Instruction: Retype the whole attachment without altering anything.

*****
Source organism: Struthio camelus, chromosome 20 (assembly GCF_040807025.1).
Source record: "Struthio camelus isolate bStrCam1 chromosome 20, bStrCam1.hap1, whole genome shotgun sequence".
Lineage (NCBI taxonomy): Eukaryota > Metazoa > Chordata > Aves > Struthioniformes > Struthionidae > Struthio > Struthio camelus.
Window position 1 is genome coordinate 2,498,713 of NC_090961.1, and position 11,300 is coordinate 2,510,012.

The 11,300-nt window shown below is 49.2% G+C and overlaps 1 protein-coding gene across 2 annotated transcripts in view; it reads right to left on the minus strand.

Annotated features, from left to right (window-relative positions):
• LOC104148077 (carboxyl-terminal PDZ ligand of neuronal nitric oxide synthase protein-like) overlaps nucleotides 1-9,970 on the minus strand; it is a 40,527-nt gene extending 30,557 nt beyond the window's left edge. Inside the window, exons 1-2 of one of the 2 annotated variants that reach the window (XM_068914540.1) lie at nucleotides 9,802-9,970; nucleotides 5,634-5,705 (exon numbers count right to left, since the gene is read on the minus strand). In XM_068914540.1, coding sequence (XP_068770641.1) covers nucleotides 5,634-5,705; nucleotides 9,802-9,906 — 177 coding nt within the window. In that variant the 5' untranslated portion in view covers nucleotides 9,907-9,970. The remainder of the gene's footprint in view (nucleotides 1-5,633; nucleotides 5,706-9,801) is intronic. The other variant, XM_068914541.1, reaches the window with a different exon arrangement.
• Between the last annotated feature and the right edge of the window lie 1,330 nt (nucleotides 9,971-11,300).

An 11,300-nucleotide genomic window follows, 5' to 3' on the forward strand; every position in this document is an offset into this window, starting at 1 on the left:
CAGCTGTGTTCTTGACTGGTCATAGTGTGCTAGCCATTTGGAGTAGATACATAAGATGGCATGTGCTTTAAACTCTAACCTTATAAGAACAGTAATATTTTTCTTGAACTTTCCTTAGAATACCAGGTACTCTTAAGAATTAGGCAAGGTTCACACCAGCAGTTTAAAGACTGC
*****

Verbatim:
Source organism: Struthio camelus, chromosome 20 (assembly GCF_040807025.1).
Source record: "Struthio camelus isolate bStrCam1 chromosome 20, bStrCam1.hap1, whole genome shotgun sequence".
Lineage (NCBI taxonomy): Eukaryota > Metazoa > Chordata > Aves > Struthioniformes > Struthionidae > Struthio > Struthio camelus.
Window position 1 is genome coordinate 2,498,713 of NC_090961.1, and position 11,300 is coordinate 2,510,012.

The 11,300-nt window shown below is 49.2% G+C and overlaps 1 protein-coding gene across 2 annotated transcripts in view; it reads right to left on the minus strand.

Annotated features, from left to right (window-relative positions):
• LOC104148077 (carboxyl-terminal PDZ ligand of neuronal nitric oxide synthase protein-like) overlaps nucleotides 1-9,970 on the minus strand; it is a 40,527-nt gene extending 30,557 nt beyond the window's left edge. Inside the window, exons 1-2 of one of the 2 annotated variants that reach the window (XM_068914540.1) lie at nucleotides 9,802-9,970; nucleotides 5,634-5,705 (exon numbers count right to left, since the gene is read on the minus strand). In XM_068914540.1, coding sequence (XP_068770641.1) covers nucleotides 5,634-5,705; nucleotides 9,802-9,906 — 177 coding nt within the window. In that variant the 5' untranslated portion in view covers nucleotides 9,907-9,970. The remainder of the gene's footprint in view (nucleotides 1-5,633; nucleotides 5,706-9,801) is intronic. The other variant, XM_068914541.1, reaches the window with a different exon arrangement.
• Between the last annotated feature and the right edge of the window lie 1,330 nt (nucleotides 9,971-11,300).

An 11,300-nucleotide genomic window follows, 5' to 3' on the forward strand; every position in this document is an offset into this window, starting at 1 on the left:
CAGCTGTGTTCTTGACTGGTCATAGTGTGCTAGCCATTTGGAGTAGATACATAAGATGGCATGTGCTTTAAACTCTAACCTTATAAGAACAGTAATATTTTTCTTGAACTTTCCTTAGAATACCAGGTACTCTTAAGAATTAGGCAAGGTTCACACCAGCAGTTTAAAGACTGC